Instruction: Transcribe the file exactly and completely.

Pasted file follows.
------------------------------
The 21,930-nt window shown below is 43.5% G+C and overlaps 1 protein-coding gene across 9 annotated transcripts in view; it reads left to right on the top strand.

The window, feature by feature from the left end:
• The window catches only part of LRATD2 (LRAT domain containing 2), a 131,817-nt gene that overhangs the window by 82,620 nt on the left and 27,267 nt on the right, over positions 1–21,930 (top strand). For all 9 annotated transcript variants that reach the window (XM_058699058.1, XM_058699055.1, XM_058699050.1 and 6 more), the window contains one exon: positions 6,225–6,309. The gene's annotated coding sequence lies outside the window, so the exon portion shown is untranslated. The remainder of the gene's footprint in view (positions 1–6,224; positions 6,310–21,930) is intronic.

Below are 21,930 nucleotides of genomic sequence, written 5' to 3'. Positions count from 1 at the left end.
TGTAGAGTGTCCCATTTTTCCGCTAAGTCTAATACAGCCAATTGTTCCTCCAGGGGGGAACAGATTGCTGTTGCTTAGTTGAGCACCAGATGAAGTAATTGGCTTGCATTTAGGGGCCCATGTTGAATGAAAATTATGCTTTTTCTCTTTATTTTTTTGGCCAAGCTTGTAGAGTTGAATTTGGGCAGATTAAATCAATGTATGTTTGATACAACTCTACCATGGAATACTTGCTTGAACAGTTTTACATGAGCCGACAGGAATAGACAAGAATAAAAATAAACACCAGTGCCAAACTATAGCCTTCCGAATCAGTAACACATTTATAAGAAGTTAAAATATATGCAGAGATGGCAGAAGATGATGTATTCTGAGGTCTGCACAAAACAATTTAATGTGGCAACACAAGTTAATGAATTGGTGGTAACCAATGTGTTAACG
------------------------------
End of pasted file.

The 21,930-nt window shown below is 43.5% G+C and overlaps 1 protein-coding gene across 9 annotated transcripts in view; it reads left to right on the top strand.

The window, feature by feature from the left end:
• The window catches only part of LRATD2 (LRAT domain containing 2), a 131,817-nt gene that overhangs the window by 82,620 nt on the left and 27,267 nt on the right, over positions 1–21,930 (top strand). For all 9 annotated transcript variants that reach the window (XM_058699058.1, XM_058699055.1, XM_058699050.1 and 6 more), the window contains one exon: positions 6,225–6,309. The gene's annotated coding sequence lies outside the window, so the exon portion shown is untranslated. The remainder of the gene's footprint in view (positions 1–6,224; positions 6,310–21,930) is intronic.

Below are 21,930 nucleotides of genomic sequence, written 5' to 3'. Positions count from 1 at the left end.
TGTAGAGTGTCCCATTTTTCCGCTAAGTCTAATACAGCCAATTGTTCCTCCAGGGGGGAACAGATTGCTGTTGCTTAGTTGAGCACCAGATGAAGTAATTGGCTTGCATTTAGGGGCCCATGTTGAATGAAAATTATGCTTTTTCTCTTTATTTTTTTGGCCAAGCTTGTAGAGTTGAATTTGGGCAGATTAAATCAATGTATGTTTGATACAACTCTACCATGGAATACTTGCTTGAACAGTTTTACATGAGCCGACAGGAATAGACAAGAATAAAAATAAACACCAGTGCCAAACTATAGCCTTCCGAATCAGTAACACATTTATAAGAAGTTAAAATATATGCAGAGATGGCAGAAGATGATGTATTCTGAGGTCTGCACAAAACAATTTAATGTGGCAACACAAGTTAATGAATTGGTGGTAACCAATGTGTTAACG